Chapter 2: Madurai, Indian – Aravind Eye Hospital

Aravind Hospital complex

I left Hyderabad yesterday and already feeling a sense of “homesickness” that I always experience whenever I leave a place I really enjoyed.  My last four weeks at LVPEI learning MSICS were absolutely incredible and I look forward to building on this collaboration over the next few years.  I also look forward to seeing a few friends from LVPEI at the upcoming Academy of Ophthalmology annual meeting this fall.   Now, on to Madurai where I will have the opportunity to observe for about a week at the Aravind Hospital system.

Day 2:

I am greeted by Dr. Sankalp Singh, he is a cornea specialist who has graciously rearranged his busy clinical and academic schedule for the upcoming week to guide me through Aravind.   Madurai is medium sized city in southern India (it would be considered fairly large by U.S. standards) and serves as the flagship hospital for the Aravind system.  After a day touring the different clinic campuses in Madurai, I am again, awe-struck in the magnitude of patients treated.  Aravind treats over 50% of its patients completely free of charge and in 43 years has become one the largest hospital systems in India.  Its founder, a retired government ophthalmologist, Dr. Venkataswamy, started the hospital in 1976 as an 11-bed hospital in his hometown of Madurai.  Now, in order to reach those most at need, the network includes 7 tertiary centers, 6 secondary centers, 6 community centers and 75 vision centers.

The hospital system was one of the pioneers of the tiered payment system that has been remarkably successful in Southern India.  This model also been replicated by partner institutions in Africa and Asia.  In the late 90’s, Harvard Business Review looked at this model which was then followed by a frequently cited publication in Strategy+Business titled the “The Fortune at the Bottom of the Pyramid”.  The article showed how systems like Aravind could not only sustainably, but even profitably, fight poverty and work towards closing the socioeconomic gap.  Of course, all of the proceeds from Aravind go directly back to patient care and to allow the expansion of the system to reach those in need.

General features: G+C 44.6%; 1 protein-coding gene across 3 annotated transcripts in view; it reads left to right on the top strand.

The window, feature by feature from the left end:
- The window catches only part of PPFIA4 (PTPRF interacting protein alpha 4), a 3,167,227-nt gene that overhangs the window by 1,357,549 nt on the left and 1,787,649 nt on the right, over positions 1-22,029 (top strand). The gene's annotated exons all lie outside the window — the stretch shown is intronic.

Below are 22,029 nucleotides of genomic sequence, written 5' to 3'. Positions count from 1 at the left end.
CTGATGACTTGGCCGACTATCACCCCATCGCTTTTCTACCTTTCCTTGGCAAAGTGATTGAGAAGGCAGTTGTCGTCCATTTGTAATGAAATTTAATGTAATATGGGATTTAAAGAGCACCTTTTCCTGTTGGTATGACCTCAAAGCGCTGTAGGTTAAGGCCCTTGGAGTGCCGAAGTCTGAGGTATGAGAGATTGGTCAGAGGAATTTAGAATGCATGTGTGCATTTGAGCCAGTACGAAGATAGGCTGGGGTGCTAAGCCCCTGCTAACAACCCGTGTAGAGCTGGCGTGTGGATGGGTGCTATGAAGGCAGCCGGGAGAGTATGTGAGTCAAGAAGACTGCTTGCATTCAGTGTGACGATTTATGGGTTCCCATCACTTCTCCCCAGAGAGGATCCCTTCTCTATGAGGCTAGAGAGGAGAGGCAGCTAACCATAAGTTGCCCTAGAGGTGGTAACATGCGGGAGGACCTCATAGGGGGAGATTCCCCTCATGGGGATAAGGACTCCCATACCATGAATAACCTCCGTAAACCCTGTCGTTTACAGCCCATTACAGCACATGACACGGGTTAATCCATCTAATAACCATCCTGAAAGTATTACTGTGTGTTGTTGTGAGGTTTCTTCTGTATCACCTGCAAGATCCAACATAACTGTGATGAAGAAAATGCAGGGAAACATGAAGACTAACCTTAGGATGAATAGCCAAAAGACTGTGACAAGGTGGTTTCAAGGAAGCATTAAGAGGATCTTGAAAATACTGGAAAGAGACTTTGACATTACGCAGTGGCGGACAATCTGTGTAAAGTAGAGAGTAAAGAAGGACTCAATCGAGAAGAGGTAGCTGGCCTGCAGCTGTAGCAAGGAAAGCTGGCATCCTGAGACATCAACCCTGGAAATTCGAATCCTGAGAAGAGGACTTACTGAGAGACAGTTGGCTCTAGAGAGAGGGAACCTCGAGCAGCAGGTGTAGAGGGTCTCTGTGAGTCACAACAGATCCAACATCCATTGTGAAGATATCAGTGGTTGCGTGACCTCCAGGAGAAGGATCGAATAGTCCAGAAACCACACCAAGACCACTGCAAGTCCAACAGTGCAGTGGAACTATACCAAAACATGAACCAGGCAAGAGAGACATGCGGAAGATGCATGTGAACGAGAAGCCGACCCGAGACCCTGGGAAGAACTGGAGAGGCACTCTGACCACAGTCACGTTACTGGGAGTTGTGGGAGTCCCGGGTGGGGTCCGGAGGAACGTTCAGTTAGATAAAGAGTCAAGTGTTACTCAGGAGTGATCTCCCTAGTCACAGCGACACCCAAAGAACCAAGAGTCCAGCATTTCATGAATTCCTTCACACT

Day 4: Vision Screening Outreach

At 6:00 AM, I arrive at the hospital entrance.  Already the bus is idling and about 20 ophthalmic technicians (“Sisters” as they are referred to across the Indian healthcare system) are hurriedly loading all the supplies needed for today’s vision screening outreach.  Everything is brought aboard: makeshift room dividers, visual acuity testing lanes, trial lenses, ophthalmoscopes and even lens grinders.  Each weekend, many of these outreaches are happening concurrently, each reaching villages as far 5 hours away.  Most of the physicians are assigned 1 weekend per month to help lead these outreaches.  For our camp in the village of Kandanur, the bus journey is about 3.5 hours, interrupted only by a brief stop for tea.  Once we arrive at the village, we greeted by our hosts who immediately bring us upstairs for introductions followed by a breakfast of idly, sambar, rasam, a delicious “cane-sugar goo” (which I can no longer recall the name) and, of course, more tea.  The hosts are a family from the community who had been sponsoring the Aravind outreaches for their hometown for the past several years.  Much of the family now lives in Chennai and Wisconsin but they all come back every year to help host this event – a remarkable commitment to their community.

After about 15 minutes, the mobile eye clinic is fully up and running and there’s already a line about 200 people patiently waiting.   I asked one of our hosts how many people he anticipated coming and he was certain somewhere between 400-600 patients will be screened.  I was fascinated to observe how the Aravind method of patient care from the hospital setting was precisely replicated and minified to function in the outreach setting.

  • Patients register and are given an identity card and examination form
  • Vision is checked
  • Pre-examination screening for gross ocular pathology
  • Physician exam for cataract or other surgical needs
  • If surgical, the patient will get lacrimal duct irrigation and eye pressure checked
  • If not surgical, will get refraction and glasses